Small business optimism has dropped for the fifth straight month. And this time it’s fallen more than the previous three. But with the way things are, what did we expect, especially when almost everyone sees the future as a pit of doom and gloom.
To begin with, I’m not the most optimistic person in the world. In fact, I will often see things in a pessimistic light. But when I look to the recent news of small business optimism dropping, I don’t see problems ahead, I see companies doing what they’re supposed to do. And that shows us that small businesses will have more chance of survival.
When looking at the components, the small business owner is asked a number of questions. Do they plan to increase employment? Do they expect the economy to improve? And the chances are they will say no. The current economic climate is an unstable one, with debts hitting new highs and riots spreading like a rash.
But with the Index released, all of a sudden a wide number of media companies jump on the stats and reveal that small business owners are struggling and are close to extinction. When in reality, they are tightening their budgets and limiting their options so they survive. If they were to make the index look good in the next month, the chances are that most of the companies would make huge losses and create debt. Where is the sense in that?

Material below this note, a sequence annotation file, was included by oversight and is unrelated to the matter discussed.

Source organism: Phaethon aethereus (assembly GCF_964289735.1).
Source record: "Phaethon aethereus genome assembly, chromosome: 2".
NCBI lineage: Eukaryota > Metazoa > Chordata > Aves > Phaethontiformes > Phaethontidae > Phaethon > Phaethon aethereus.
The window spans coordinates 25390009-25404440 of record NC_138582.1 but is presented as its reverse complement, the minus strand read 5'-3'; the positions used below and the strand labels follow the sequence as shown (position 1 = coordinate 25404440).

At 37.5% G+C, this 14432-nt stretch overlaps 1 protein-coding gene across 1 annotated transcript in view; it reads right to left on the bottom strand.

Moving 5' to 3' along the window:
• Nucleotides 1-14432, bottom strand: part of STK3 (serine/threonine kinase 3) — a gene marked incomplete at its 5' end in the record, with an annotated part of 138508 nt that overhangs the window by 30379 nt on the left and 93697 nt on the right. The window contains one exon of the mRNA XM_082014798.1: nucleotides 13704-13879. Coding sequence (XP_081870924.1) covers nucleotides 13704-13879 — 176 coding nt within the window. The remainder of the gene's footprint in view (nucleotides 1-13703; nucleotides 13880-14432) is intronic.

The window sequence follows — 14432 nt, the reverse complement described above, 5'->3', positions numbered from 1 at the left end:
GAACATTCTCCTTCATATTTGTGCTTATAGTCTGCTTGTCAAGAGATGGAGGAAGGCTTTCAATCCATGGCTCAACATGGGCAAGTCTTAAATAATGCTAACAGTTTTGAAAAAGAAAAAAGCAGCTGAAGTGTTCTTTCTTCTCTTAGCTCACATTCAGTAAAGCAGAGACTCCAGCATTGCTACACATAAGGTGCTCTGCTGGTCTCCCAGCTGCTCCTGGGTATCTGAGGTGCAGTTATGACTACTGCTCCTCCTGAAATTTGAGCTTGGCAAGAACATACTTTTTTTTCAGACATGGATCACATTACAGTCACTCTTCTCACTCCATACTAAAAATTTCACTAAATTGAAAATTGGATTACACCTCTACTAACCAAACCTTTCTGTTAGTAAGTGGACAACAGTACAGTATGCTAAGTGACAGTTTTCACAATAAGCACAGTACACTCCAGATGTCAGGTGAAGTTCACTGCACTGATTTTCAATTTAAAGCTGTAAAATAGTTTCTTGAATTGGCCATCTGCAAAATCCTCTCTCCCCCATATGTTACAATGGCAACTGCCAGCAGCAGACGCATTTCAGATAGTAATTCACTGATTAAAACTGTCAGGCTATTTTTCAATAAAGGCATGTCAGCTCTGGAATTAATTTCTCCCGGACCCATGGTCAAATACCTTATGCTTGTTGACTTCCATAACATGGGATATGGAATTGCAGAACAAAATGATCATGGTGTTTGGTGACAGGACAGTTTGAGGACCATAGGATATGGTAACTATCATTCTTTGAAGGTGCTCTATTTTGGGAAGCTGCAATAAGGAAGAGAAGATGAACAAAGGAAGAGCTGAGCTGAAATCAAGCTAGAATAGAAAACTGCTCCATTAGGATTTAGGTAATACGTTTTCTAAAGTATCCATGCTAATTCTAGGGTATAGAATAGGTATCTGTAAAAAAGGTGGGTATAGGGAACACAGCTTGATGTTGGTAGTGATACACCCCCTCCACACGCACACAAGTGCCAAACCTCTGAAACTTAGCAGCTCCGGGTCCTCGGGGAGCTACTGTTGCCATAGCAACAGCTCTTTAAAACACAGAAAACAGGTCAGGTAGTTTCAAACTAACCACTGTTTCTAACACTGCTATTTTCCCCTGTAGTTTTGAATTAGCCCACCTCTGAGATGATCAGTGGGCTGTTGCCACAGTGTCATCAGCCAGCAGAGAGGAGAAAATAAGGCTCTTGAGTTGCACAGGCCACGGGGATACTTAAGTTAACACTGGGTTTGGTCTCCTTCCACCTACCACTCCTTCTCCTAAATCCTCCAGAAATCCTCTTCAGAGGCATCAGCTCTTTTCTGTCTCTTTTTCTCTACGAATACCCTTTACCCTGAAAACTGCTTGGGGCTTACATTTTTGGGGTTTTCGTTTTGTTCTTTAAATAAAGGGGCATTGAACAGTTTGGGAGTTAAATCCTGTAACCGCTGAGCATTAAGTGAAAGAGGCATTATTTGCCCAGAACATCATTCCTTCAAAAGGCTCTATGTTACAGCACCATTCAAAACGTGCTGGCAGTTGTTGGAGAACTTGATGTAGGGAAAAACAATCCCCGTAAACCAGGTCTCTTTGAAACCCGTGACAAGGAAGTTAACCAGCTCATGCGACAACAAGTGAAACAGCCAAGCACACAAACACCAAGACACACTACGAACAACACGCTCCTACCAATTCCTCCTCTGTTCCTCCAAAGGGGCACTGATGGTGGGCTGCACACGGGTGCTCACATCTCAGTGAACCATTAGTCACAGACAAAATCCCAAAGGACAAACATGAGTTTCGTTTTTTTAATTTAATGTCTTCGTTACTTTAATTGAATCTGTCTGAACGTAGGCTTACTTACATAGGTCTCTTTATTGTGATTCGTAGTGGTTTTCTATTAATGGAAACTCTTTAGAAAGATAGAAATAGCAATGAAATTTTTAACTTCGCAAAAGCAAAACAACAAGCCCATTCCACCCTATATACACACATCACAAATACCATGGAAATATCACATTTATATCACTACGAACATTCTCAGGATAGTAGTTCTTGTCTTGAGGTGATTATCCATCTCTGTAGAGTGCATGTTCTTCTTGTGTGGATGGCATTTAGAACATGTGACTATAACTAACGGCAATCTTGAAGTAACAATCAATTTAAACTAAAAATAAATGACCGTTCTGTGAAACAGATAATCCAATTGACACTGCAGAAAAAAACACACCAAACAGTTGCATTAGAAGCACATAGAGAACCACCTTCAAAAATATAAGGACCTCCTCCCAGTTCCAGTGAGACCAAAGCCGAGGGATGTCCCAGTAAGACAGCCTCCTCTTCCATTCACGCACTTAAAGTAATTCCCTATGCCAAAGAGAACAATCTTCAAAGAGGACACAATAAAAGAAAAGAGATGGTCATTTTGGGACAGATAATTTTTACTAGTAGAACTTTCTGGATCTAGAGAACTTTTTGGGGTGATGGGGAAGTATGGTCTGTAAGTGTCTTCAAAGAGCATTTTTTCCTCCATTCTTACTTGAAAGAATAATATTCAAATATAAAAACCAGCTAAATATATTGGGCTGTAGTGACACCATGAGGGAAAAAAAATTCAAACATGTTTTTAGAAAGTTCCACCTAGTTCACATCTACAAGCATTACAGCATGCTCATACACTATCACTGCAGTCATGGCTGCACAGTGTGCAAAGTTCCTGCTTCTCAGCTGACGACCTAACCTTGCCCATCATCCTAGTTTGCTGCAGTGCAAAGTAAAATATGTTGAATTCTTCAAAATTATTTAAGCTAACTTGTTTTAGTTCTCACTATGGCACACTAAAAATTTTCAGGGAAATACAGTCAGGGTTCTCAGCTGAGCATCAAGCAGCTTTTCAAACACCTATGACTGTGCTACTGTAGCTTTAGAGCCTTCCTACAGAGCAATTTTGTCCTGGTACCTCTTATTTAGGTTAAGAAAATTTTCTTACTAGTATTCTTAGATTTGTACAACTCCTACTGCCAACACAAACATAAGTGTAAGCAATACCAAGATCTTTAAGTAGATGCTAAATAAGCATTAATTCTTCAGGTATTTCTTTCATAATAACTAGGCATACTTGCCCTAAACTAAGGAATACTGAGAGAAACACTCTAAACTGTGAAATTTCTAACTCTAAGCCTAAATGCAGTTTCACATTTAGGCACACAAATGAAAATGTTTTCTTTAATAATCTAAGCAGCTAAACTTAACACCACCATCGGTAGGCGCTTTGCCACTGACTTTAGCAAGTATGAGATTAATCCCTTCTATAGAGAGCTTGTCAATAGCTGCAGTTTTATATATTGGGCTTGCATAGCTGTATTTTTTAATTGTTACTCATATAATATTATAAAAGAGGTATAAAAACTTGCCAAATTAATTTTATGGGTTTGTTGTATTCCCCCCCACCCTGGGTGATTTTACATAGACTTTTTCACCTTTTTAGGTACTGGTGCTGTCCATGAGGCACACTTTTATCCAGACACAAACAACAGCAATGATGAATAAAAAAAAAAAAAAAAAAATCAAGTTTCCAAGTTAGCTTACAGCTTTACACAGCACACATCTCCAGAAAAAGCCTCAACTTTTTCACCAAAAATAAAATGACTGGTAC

The financial market might be temperamental at the moment. But that doesn’t mean everything is going down the pan. The Optimism Index even states that ‘the employment story is not a positive one’ because only 10 percent will plan to increase employment. Most will be waiting this period of uncertainty out until they feel a better time is ahead.
There are two types of small company that will survive this spell of ambiguity. Those with good managers, who planned ahead, cut costs and take a pessimistic approach for the long term future of the business. Or the companies that have a product/service that would sell even if an apocalypse struck our streets. Times might be bad, but the good small businesses will always survive, no matter what the Optimism Index suggests.